The world feels quite strange at the moment – confusing and uncertain. Over the last few days the responses to Coronavirus have ramped up considerably and I have found myself in the middle of decisions around our congregations across Western Sydney and whether they remain open or suspend gathering for Sunday worship (and other activities). Across the week the message has become more focussed and real. On Monday we were thinking in broader terms that remained somewhat open and then from yesterday we are encouraging congregations to suspend their worship and look for ways to connect that are remote and happen in other ways.
This strong suggestion is difficult for many people, especially those who are older and have strong traditions, routines and dependence upon the regularity of gathering in the familiar surroundings of church and participating in the familiar and calming influence of rituals they have spent their lives following on a weekly basis. Suddenly, there may be no church on Sunday and the familiar ritual and participation will not be there. The world will be different – it will feel different and that feeling will reflect a reality that all of us experience in this strange time in which we live.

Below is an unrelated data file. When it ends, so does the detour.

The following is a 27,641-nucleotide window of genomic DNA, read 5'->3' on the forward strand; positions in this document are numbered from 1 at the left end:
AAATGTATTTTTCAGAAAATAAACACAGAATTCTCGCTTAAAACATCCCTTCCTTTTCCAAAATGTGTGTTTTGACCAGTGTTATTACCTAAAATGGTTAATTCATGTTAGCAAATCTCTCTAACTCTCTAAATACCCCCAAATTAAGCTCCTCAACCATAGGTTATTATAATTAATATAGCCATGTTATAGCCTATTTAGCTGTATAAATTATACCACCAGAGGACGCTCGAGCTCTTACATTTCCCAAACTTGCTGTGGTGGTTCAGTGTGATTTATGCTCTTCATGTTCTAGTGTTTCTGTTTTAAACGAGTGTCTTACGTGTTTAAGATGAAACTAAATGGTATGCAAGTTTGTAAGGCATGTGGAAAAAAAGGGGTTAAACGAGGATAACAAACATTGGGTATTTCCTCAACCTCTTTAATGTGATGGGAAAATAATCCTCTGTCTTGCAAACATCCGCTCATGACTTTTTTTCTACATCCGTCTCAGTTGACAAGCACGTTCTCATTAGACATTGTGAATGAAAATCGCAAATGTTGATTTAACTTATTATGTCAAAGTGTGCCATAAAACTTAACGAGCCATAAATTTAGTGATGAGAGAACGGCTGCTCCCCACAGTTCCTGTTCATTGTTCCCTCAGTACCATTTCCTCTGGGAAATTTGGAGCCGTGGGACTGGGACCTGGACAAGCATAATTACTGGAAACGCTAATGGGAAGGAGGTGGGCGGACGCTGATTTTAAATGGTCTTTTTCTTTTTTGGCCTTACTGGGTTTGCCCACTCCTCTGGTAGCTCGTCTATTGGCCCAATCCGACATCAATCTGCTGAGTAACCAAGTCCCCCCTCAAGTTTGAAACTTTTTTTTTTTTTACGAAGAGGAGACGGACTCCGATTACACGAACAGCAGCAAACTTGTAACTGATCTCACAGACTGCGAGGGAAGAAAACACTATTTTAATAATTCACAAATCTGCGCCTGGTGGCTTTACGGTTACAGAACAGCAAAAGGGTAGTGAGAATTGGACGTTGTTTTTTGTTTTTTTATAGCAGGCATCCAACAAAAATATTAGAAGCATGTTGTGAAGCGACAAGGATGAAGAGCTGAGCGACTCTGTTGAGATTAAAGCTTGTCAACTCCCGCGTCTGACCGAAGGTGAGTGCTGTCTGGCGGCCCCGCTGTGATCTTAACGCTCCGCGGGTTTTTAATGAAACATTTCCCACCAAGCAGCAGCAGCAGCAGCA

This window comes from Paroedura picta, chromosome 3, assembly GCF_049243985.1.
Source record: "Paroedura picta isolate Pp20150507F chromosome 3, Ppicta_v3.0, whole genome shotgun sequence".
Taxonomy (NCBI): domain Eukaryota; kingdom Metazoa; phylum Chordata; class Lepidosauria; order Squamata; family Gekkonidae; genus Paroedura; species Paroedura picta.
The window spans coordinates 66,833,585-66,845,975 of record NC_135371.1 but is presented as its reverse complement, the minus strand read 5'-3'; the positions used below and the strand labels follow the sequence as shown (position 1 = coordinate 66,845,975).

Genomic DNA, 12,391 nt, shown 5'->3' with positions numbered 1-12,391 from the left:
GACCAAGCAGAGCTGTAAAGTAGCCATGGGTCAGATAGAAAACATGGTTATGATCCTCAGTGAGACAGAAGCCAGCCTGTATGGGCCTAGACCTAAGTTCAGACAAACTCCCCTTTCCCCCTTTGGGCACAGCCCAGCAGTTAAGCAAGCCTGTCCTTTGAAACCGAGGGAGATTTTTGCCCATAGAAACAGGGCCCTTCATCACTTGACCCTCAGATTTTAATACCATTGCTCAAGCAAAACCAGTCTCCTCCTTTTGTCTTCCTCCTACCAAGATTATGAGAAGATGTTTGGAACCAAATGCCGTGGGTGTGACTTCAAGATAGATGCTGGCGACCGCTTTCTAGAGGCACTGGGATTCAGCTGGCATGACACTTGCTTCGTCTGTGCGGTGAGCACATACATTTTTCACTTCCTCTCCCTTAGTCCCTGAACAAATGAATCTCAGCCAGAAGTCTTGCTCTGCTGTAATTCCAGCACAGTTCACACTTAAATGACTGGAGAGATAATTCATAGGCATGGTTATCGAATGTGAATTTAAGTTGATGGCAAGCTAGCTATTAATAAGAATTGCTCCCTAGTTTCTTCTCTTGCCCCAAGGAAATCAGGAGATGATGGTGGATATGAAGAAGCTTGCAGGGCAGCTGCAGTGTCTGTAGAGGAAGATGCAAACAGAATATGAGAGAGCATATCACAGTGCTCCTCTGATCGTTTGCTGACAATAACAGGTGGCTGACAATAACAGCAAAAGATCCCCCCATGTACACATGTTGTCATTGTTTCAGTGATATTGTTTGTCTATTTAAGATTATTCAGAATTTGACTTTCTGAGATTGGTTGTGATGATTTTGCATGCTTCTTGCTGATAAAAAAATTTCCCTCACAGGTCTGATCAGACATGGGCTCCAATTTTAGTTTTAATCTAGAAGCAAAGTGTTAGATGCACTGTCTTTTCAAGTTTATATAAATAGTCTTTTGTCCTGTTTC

For many of us, the familiar routines of our lives are suspended. Work practices are changing as many offices choose to work from home. Gathering in larger groups has ceased and we have to get used to not reaching out to shake hands or move too close to each other in social settings. I noticed people standing farther apart in the lift this morning at the local shopping mall. Some people are wearing masks and maintaining an extra distance. Shops are using copious amounts of hand sanitiser, as I understand are school classrooms. Sport will be very different as a bunch of players run around in an empty stadium where there is no atmosphere – one wonders how long this can last? Holidays and celebratory occasions are being postponed and those overseas are returning home. Many people who work in various service, hospitality and entertainment industries are threatened with no work and the economy is facing deep impact for some time.